In addition, the Western Australia Government has committed to introducing climate change legislation with targeted consultation currently underway.

New South Wales: REZ developments and establishment of Energy Security Corporation

NSW released the Network Infrastructure Strategy (Strategy) in May 2023. The Strategy coordinates the connection of network infrastructure to new generation and storage facilities in the five REZs across NSW to meet the objectives of the Electricity Infrastructure Investment Act 2020 (NSW). EnergyCo is leading delivery of the first five REZs.

The Strategy proposes a number of network infrastructure options for the Central-West Orana, New England, South West and Hunter-Central Coast REZs with a total capacity of 14GW to be delivered by 2033 at the latest. There are further options that may be considered beyond 2033 to deliver an additional 10GW as needed.

The draft Energy Policy Framework was also released for public consultation on 14 November 2023, with comments due by 18 December 2023. It comprises a series of guidelines for wind and solar energy generation and transmission infrastructure to help the industry, communities and consent authorities identify, assess, avoid, and mitigate impacts.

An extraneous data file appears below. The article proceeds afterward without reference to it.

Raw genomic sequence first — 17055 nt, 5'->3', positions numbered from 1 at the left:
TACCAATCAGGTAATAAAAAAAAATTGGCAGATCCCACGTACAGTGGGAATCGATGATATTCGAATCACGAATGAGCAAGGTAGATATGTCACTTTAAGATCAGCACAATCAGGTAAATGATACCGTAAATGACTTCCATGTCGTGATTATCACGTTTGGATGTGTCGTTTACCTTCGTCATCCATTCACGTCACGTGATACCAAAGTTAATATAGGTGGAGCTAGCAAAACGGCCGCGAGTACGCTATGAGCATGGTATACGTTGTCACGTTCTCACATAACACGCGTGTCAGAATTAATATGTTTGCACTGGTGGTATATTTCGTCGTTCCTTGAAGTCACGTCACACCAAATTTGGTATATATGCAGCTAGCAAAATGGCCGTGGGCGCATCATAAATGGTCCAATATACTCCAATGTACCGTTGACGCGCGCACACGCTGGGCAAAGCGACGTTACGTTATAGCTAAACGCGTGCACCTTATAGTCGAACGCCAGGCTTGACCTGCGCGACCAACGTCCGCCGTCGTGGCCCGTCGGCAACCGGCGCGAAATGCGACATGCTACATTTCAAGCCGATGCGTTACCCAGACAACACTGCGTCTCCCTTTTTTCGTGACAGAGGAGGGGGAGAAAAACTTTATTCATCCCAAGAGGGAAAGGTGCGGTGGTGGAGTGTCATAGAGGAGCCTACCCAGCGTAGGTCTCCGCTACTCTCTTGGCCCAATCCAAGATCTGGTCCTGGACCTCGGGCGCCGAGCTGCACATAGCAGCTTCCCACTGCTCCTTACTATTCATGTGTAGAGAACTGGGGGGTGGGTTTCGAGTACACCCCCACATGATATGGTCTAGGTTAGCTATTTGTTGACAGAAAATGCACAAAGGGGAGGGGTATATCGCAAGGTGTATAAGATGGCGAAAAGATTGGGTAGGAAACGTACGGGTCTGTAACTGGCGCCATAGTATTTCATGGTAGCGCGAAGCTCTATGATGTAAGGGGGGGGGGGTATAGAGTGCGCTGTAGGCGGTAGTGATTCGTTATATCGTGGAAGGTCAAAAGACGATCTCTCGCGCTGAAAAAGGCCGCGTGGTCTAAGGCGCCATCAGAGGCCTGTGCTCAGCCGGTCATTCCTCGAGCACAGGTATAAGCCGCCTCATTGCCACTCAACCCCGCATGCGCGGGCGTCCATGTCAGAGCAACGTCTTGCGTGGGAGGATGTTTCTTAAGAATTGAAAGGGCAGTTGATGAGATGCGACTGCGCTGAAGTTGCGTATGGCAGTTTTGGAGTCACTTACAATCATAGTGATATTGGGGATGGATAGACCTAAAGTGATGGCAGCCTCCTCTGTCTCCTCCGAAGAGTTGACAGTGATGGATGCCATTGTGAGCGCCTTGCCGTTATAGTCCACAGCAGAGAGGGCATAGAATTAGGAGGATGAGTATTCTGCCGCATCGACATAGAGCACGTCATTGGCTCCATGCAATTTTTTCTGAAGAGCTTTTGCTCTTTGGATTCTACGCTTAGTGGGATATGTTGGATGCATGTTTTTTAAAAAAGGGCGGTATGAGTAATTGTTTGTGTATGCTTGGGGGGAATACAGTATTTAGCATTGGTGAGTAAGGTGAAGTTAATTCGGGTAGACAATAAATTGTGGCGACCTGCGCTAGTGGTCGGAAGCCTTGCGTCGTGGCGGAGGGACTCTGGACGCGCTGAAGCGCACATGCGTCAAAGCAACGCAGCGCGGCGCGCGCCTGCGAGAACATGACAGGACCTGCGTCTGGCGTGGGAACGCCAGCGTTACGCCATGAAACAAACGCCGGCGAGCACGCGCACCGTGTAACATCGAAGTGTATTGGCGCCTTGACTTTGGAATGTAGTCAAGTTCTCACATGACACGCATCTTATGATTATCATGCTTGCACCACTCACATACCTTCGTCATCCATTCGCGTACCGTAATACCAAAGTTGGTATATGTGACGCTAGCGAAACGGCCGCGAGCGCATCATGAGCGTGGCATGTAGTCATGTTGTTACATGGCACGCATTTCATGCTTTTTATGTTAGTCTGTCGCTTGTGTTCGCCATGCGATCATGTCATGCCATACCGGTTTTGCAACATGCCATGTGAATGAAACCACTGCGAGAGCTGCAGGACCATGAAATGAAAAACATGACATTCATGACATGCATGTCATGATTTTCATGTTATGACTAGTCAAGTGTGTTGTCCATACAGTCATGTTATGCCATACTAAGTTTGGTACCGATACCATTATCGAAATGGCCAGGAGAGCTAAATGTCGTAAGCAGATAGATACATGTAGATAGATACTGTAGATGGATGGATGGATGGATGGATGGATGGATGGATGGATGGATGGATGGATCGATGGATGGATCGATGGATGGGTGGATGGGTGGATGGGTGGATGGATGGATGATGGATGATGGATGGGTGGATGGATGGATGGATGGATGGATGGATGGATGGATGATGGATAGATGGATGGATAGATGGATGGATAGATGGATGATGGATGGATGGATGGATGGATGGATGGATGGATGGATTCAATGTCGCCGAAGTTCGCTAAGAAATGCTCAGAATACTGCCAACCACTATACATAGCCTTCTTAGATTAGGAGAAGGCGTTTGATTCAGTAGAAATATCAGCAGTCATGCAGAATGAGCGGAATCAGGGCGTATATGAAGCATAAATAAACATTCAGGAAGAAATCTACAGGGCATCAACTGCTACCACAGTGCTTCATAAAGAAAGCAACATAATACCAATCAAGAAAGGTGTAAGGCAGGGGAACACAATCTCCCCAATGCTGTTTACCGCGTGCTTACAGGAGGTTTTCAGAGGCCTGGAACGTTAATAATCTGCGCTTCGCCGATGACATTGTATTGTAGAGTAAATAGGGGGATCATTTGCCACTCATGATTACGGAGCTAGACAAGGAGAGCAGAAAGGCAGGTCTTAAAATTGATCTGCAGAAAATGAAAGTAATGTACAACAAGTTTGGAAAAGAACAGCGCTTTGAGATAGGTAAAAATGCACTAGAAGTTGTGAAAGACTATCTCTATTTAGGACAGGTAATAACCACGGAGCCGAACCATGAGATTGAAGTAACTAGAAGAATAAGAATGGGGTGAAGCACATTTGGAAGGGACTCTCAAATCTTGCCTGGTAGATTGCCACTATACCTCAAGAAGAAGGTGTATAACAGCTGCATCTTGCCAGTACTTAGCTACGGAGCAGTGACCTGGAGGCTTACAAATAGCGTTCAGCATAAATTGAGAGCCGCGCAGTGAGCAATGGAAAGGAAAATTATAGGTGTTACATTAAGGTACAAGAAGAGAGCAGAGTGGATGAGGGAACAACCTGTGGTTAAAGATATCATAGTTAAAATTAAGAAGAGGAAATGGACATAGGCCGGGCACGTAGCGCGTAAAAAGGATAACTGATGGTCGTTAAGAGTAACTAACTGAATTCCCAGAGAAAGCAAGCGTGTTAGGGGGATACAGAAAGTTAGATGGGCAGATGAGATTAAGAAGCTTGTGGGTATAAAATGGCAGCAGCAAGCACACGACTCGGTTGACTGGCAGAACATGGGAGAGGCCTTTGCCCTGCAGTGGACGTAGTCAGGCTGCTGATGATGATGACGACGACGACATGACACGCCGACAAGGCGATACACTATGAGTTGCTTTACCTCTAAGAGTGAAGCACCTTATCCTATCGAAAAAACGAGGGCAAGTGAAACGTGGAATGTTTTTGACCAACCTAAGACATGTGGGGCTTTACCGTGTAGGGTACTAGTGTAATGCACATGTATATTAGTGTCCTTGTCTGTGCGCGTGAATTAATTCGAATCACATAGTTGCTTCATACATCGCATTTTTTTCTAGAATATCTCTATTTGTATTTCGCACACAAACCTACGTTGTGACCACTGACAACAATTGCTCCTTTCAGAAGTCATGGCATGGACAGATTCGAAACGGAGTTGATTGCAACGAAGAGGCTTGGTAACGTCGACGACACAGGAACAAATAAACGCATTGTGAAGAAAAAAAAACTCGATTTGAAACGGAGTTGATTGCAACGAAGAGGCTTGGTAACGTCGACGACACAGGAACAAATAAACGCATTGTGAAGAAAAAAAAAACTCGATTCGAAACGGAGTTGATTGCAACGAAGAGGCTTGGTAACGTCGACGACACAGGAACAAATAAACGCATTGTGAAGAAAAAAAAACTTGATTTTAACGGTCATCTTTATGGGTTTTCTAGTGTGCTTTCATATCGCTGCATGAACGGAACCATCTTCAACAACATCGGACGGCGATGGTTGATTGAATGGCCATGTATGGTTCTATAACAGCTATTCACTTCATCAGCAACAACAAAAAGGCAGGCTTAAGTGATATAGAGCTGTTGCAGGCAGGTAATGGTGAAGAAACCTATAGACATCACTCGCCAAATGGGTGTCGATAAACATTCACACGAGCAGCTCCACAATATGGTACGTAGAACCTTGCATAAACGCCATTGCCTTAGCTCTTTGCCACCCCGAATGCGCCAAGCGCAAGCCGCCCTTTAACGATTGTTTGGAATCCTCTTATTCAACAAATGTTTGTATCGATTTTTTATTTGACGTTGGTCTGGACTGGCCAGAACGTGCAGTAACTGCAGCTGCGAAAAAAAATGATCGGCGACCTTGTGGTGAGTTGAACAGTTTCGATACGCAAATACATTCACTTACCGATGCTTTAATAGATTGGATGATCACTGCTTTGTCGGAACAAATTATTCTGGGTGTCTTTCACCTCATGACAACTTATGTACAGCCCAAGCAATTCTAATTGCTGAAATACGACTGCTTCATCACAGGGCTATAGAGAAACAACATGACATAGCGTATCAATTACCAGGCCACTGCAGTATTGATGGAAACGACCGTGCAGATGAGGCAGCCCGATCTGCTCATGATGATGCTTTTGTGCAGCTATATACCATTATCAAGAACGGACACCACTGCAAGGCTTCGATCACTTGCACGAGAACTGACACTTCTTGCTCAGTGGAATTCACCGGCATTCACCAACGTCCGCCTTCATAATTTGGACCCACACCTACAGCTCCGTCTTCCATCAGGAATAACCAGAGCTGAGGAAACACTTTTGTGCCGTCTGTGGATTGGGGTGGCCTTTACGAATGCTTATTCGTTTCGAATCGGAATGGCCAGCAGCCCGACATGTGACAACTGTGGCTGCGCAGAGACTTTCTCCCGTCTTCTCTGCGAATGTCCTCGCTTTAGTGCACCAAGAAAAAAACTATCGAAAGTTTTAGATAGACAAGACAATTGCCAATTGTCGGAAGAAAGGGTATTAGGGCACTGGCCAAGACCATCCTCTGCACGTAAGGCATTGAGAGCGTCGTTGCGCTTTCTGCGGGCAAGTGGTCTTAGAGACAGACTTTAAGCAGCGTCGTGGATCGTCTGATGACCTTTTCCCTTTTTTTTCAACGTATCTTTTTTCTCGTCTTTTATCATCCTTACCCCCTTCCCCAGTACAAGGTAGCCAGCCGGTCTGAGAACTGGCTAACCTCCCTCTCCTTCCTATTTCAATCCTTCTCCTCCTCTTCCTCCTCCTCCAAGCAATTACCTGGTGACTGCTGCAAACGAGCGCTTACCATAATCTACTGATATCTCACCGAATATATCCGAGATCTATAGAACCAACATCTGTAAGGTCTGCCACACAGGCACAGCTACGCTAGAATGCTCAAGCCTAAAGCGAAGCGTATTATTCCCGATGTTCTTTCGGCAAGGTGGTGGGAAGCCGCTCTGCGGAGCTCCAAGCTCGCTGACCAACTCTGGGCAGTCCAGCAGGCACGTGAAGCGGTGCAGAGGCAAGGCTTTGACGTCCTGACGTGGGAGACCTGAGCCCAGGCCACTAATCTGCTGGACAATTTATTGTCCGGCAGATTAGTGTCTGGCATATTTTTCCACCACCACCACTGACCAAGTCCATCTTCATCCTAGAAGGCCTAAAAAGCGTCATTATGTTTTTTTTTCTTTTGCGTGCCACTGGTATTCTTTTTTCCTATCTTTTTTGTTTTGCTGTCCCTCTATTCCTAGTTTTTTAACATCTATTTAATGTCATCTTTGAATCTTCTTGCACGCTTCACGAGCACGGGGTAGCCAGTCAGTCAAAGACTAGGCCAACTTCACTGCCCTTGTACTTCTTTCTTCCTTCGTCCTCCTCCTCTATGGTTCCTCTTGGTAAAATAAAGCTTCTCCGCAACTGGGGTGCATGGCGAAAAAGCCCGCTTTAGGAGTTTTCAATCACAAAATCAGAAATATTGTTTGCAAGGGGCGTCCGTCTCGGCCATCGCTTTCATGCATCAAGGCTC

In addition, on 7 September 2023, the NSW Government committed to establishing the Energy Security Corporation, with initial funding of $1 billion. The Government also committed an addition $800 million to the Transmission Acceleration Facility, to connect the State’s REZ to the grid sooner. Once established, the Energy Security Corporation will make investments in commercial projects (similar to the way the Clean Energy Finance Corporation operates) including investments in storage projects, addressing gaps in the market, and improving network reliability.

The Commonwealth's expansion of the CIS coincided with the announcement of the successful NSW Electricity Infrastructure Roadmap firming tender (Tender 2 under the Roadmap) which was delivered in partnership with the CIS (with the Commonwealth underwriting 550MW of firmed capacity). The six successful projects include three batteries and three separate virtual power plants (a network of connected solar and battery systems that work cohesively to operate as a single power plant), with a total of 1,075MW (exceeding the indicative 930MW targeted by the tender).